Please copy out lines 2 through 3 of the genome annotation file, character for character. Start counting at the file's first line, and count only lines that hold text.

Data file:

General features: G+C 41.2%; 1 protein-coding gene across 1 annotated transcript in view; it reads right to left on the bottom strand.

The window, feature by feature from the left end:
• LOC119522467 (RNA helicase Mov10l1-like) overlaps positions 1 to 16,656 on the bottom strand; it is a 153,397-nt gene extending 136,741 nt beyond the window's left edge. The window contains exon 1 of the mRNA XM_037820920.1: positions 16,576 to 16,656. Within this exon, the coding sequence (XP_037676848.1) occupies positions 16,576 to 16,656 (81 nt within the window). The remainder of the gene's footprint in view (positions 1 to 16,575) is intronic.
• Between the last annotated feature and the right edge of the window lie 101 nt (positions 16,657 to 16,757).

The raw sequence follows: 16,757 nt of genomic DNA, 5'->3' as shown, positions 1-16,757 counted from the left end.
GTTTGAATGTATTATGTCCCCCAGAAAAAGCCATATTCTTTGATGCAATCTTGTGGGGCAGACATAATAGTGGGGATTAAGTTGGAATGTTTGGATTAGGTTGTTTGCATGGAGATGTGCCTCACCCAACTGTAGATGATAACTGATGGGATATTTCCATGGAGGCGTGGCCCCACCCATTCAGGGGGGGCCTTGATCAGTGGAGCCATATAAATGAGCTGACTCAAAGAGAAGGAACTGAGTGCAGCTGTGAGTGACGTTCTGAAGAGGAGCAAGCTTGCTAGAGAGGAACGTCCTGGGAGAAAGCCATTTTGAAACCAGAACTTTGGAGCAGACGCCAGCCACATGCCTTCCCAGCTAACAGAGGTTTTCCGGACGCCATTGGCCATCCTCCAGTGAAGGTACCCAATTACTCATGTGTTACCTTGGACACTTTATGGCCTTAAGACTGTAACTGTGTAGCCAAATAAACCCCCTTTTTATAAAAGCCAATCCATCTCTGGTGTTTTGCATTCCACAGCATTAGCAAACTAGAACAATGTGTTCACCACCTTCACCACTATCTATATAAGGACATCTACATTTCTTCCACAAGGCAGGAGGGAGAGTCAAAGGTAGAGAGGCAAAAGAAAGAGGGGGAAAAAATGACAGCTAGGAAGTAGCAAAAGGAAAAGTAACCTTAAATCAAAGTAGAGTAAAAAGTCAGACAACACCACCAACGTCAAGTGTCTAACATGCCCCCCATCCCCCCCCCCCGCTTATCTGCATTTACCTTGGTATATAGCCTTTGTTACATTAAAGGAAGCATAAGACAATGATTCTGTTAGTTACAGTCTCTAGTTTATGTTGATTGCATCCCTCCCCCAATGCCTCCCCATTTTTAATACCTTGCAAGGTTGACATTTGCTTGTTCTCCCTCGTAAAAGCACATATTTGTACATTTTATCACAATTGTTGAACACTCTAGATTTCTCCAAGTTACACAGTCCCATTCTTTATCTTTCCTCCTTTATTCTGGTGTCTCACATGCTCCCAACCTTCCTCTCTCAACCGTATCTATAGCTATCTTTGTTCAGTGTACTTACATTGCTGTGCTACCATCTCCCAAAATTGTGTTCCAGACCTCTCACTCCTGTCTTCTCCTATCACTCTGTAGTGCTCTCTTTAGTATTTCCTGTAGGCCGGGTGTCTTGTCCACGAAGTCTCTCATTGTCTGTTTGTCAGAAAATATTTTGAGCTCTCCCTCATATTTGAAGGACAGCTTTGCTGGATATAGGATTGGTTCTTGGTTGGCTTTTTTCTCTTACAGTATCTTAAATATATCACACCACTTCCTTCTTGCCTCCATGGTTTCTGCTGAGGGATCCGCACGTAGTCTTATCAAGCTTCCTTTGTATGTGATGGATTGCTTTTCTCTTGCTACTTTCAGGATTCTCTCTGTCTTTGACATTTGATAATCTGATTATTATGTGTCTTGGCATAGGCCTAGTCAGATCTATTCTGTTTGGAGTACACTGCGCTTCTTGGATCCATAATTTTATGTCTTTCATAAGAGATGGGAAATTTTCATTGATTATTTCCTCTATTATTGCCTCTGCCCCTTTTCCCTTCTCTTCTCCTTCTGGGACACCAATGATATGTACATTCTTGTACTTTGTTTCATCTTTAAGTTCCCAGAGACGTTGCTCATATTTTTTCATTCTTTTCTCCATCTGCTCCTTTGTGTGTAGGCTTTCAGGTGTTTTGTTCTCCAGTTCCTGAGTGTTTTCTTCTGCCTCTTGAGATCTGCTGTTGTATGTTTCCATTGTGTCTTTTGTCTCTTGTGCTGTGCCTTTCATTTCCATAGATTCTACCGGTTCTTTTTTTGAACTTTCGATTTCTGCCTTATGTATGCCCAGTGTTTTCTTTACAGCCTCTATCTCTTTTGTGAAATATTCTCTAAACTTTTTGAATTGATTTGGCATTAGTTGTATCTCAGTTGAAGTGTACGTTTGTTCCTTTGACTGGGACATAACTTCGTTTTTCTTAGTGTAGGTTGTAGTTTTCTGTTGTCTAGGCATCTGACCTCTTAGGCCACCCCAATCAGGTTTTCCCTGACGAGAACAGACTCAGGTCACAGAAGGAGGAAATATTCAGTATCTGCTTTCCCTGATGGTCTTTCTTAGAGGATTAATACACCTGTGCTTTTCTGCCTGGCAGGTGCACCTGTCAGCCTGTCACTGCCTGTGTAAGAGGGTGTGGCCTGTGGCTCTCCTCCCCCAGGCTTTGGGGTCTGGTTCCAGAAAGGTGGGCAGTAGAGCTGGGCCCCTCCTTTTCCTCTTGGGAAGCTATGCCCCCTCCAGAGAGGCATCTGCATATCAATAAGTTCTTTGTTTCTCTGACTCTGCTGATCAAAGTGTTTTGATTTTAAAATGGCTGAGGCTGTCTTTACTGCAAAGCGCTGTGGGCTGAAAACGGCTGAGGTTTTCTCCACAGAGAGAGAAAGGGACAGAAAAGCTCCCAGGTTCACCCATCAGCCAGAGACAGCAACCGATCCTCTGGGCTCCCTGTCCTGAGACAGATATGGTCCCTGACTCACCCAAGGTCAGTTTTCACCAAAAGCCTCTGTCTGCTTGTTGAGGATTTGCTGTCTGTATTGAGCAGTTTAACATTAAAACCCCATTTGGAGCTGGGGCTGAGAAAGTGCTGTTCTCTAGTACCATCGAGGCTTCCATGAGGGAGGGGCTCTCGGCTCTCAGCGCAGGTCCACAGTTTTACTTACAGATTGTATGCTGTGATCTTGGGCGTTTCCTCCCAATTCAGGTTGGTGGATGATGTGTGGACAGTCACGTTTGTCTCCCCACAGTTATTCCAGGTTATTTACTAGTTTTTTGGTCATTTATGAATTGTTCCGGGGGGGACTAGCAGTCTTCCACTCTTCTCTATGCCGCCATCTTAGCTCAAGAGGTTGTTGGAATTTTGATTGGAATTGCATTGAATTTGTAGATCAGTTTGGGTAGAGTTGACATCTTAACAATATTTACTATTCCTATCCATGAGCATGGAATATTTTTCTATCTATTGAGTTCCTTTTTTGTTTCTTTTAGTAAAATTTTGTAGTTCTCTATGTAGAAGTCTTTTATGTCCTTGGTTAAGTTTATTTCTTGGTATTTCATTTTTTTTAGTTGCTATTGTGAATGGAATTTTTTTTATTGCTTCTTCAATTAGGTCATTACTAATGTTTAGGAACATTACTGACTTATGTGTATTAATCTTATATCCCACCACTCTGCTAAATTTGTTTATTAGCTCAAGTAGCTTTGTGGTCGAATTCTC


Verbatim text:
The window, feature by feature from the left end:
• LOC119522467 (RNA helicase Mov10l1-like) overlaps positions 1 to 16,656 on the bottom strand; it is a 153,397-nt gene extending 136,741 nt beyond the window's left edge. The window contains exon 1 of the mRNA XM_037820920.1: positions 16,576 to 16,656. Within this exon, the coding sequence (XP_037676848.1) occupies positions 16,576 to 16,656 (81 nt within the window). The remainder of the gene's footprint in view (positions 1 to 16,575) is intronic.